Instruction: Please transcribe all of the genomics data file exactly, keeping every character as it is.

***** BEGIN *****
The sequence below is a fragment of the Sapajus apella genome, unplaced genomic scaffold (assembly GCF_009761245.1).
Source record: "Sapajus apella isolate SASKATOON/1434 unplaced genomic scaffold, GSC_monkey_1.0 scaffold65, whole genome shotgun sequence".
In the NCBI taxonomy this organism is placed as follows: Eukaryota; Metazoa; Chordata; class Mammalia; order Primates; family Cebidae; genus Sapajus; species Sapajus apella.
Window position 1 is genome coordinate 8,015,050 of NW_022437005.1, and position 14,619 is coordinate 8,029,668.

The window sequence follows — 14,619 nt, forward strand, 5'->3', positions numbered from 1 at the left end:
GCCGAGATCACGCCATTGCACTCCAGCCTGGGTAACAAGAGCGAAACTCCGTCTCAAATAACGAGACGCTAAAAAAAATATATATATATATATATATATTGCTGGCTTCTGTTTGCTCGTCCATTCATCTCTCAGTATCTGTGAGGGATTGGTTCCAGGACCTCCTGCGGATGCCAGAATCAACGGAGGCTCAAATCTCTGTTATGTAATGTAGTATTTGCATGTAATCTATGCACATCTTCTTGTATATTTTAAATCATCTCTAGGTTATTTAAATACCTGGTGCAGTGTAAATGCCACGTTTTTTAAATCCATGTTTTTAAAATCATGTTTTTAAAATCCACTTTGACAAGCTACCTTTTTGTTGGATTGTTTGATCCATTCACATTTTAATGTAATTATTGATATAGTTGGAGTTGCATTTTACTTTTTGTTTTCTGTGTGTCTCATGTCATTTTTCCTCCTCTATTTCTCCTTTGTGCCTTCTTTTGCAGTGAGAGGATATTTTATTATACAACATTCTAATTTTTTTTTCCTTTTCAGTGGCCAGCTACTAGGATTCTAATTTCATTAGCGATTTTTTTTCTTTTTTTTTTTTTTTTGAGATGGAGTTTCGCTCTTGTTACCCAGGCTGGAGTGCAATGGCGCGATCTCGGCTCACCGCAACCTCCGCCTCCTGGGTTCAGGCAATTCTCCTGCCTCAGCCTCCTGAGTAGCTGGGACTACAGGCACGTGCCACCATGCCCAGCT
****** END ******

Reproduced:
The sequence below is a fragment of the Sapajus apella genome, unplaced genomic scaffold (assembly GCF_009761245.1).
Source record: "Sapajus apella isolate SASKATOON/1434 unplaced genomic scaffold, GSC_monkey_1.0 scaffold65, whole genome shotgun sequence".
In the NCBI taxonomy this organism is placed as follows: Eukaryota; Metazoa; Chordata; class Mammalia; order Primates; family Cebidae; genus Sapajus; species Sapajus apella.
Window position 1 is genome coordinate 8,015,050 of NW_022437005.1, and position 14,619 is coordinate 8,029,668.

The window sequence follows — 14,619 nt, forward strand, 5'->3', positions numbered from 1 at the left end:
GCCGAGATCACGCCATTGCACTCCAGCCTGGGTAACAAGAGCGAAACTCCGTCTCAAATAACGAGACGCTAAAAAAAATATATATATATATATATATATTGCTGGCTTCTGTTTGCTCGTCCATTCATCTCTCAGTATCTGTGAGGGATTGGTTCCAGGACCTCCTGCGGATGCCAGAATCAACGGAGGCTCAAATCTCTGTTATGTAATGTAGTATTTGCATGTAATCTATGCACATCTTCTTGTATATTTTAAATCATCTCTAGGTTATTTAAATACCTGGTGCAGTGTAAATGCCACGTTTTTTAAATCCATGTTTTTAAAATCATGTTTTTAAAATCCACTTTGACAAGCTACCTTTTTGTTGGATTGTTTGATCCATTCACATTTTAATGTAATTATTGATATAGTTGGAGTTGCATTTTACTTTTTGTTTTCTGTGTGTCTCATGTCATTTTTCCTCCTCTATTTCTCCTTTGTGCCTTCTTTTGCAGTGAGAGGATATTTTATTATACAACATTCTAATTTTTTTTTCCTTTTCAGTGGCCAGCTACTAGGATTCTAATTTCATTAGCGATTTTTTTTCTTTTTTTTTTTTTTTTGAGATGGAGTTTCGCTCTTGTTACCCAGGCTGGAGTGCAATGGCGCGATCTCGGCTCACCGCAACCTCCGCCTCCTGGGTTCAGGCAATTCTCCTGCCTCAGCCTCCTGAGTAGCTGGGACTACAGGCACGTGCCACCATGCCCAGCT